Guest Author – James Ormiston Palaeontology MSci Graduate
How do you do study an aspect of ancient life that doesn’t leave behind fossils? Is it even palaeontology if the thing you’re studying wasn’t technically alive in the first place? After all, that’s what the “onto” part means! These are the problems tackled by the strange sub-field of palaeovirology.
With Halloween only two days away, I thought we should turn our attentions to an animal which has become synonymous with the holiday. The word ‘Halloween’ conjures up a series of distinctive shapes in our minds; a pumpkin, a ghost, the far too early Christmas tree in the shops, and the silhouette of a flying bat. But how long could it have been this way? Would a bat have been a symbol of Halloween in the Mesozoic (if dinosaurs had been capable of celebrating this autumnal festival or been dextrous enough to craft decorations to mark it)?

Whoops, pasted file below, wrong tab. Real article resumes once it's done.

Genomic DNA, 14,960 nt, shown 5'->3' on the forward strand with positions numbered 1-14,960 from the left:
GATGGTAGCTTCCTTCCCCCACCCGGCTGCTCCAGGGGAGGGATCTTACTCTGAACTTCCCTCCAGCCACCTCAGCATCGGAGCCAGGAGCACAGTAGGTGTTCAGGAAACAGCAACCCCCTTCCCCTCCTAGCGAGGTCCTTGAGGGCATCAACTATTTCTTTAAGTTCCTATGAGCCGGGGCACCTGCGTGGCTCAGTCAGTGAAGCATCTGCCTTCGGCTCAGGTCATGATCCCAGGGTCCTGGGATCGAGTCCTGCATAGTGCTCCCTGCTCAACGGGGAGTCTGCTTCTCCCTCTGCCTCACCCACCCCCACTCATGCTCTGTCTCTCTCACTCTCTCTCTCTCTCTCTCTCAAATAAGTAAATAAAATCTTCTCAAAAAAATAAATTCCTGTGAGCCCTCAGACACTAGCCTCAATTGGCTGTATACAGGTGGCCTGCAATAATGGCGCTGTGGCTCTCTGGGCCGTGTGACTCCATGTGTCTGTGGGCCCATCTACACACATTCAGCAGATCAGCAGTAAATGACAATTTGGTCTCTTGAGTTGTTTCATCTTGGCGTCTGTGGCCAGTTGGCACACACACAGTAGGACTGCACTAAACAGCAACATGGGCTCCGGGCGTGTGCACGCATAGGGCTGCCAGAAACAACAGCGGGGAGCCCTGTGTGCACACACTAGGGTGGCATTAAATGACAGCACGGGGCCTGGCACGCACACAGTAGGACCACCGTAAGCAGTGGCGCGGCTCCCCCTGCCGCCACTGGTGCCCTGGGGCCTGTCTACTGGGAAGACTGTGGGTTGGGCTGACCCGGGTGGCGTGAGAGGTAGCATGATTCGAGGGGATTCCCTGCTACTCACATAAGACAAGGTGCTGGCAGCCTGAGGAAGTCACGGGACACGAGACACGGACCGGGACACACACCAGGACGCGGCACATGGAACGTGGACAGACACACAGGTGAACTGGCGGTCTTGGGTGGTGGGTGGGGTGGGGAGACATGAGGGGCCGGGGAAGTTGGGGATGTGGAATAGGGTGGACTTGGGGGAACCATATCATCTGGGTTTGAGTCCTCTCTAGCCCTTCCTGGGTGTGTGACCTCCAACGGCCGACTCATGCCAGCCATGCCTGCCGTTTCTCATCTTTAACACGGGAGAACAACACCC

Everyone knows about the great extinction at the end of the dinosaur age, but it was far from smooth sailing up until then. The Mesozoic era stretches out 180 million years, during which time many different groups of animals exploded into abundance and then died away. Even without anything so dramatic as an asteroid impact much of these were still significant catastrophes. One such time is the Toarcian Oceanic Anoxic Event (T-OAE). (more…)
Current Palaeobiology MSc Student, University of Bristol
Although I have spent large parts of my science career working on Mesozoic fossils, including my current MSc project on feathered dinosaurs, I want to take a moment here do discuss some lesser known applications of palaeontology. (more…)